Thursday, January 16, 2003

The Dream Lives On-In chapel this morning, a local pastor gave a solid homily combining Martin Luther King’sI Have a Dream speech with 2 Chronicles 7:14’s call for repentance and healing. We hear the last part of that speech regularly, and we'll most likely hear the end of it this weekend as we get ready for King's birthday on Monday. However, it's worth looking at that speech to see how far we have come from that day in August of 1963 and how far we still have to go.
Five score years ago, a great American, in whose symbolic shadow we stand signed the Emancipation Proclamation. This momentous decree came as a great beacon light of hope to millions of Negro slaves who had been seared in the flames of withering injustice. It came as a joyous daybreak to end the long night of captivity. But one hundred years later, we must face the tragic fact that the Negro is still not free. One hundred years later, the life of the Negro is still sadly crippled by the manacles of segregation and the chains of discrimination. One hundred years later, the Negro lives on a lonely island of poverty in the midst of a vast ocean of material prosperity. One hundred years later, the Negro is still languishing in the corners of American society and finds himself an exile in his own land. So we have come here today to dramatize an appalling condition.
Where are we 40 years later? Is the black community still shackled. Somewhat, but the segregation and discrimination is no longer institutionalized or legal or popularly accepted. Not every heart has been changed. The black community has begun to evacuate Poverty Island, but the internal demons of crime and single mothers have replaced the external ones of the Klan and Jim Crow. Bigots no longer have an active blockade of the island, but a few pirates of bigotry still patrol the waters. To the extent that Poverty Island hasn't been evacuated, blacks still are in the corners of society, but slowly getting into the mix of a broader society.
In a sense we have come to our nation's capital to cash a check. When the architects of our republic wrote the magnificent words of the Constitution and the declaration of Independence, they were signing a promissory note to which every American was to fall heir. This note was a promise that all men would be guaranteed the inalienable rights of life, liberty, and the pursuit of happiness.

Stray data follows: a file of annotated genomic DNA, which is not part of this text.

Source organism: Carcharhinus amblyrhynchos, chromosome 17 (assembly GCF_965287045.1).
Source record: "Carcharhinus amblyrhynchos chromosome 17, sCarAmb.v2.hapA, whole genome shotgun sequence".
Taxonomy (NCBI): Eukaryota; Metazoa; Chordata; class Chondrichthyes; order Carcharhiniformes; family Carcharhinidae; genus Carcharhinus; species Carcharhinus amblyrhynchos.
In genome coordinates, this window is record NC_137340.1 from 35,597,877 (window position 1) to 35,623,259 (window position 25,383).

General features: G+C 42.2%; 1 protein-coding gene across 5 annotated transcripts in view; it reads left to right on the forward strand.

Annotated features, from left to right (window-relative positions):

I recall Jefferson saying that he shuddered for America when he thought of God's justice. The Founding Fathers dreamed big, but the actual fruition of that egalitarian dream has come slowly. We might not be able to pay interest due, but we can cash that note today.
It is obvious today that America has defaulted on this promissory note insofar as her citizens of color are concerned. Instead of honoring this sacred obligation, America has given the Negro people a bad check which has come back marked "insufficient funds." But we refuse to believe that the bank of justice is bankrupt. We refuse to believe that there are insufficient funds in the great vaults of opportunity of this nation. So we have come to cash this check -- a check that will give us upon demand the riches of freedom and the security of justice. We have also come to this hallowed spot to remind America of the fierce urgency of now. This is no time to engage in the luxury of cooling off or to take the tranquilizing drug of gradualism. Now is the time to rise from the dark and desolate valley of segregation to the sunlit path of racial justice. Now is the time to open the doors of opportunity to all of God's children. Now is the time to lift our nation from the quicksands of racial injustice to the solid rock of brotherhood.
It wasn’t insufficient funds but insufficient will. We've found a good deal of good will in the last 40 years to begin to cash that note.
It would be fatal for the nation to overlook the urgency of the moment and to underestimate the determination of the Negro. This sweltering summer of the Negro's legitimate discontent will not pass until there is an invigorating autumn of freedom and equality. Nineteen sixty-three is not an end, but a beginning. Those who hope that the Negro needed to blow off steam and will now be content will have a rude awakening if the nation returns to business as usual. There will be neither rest nor tranquility in America until the Negro is granted his citizenship rights. The whirlwinds of revolt will continue to shake the foundations of our nation until the bright day of justice emerges.
The Civil Rights Act of 1964 helped change a lot of that. It didn’t end the poverty or the heart-bigotry of a lot of people, but citizenship rights were restored. Despite cries of disenfranchisement on the left, those rights are there; the fights are over making sure people who show up at the polls are eligible to vote at those places. Yes, Republicans are often a bit zealous in checking ID’s in black areas and abuses of that zealotry need to be punished; however, denial of citizenship rights is a local malfunction of the system rather than a design of the system.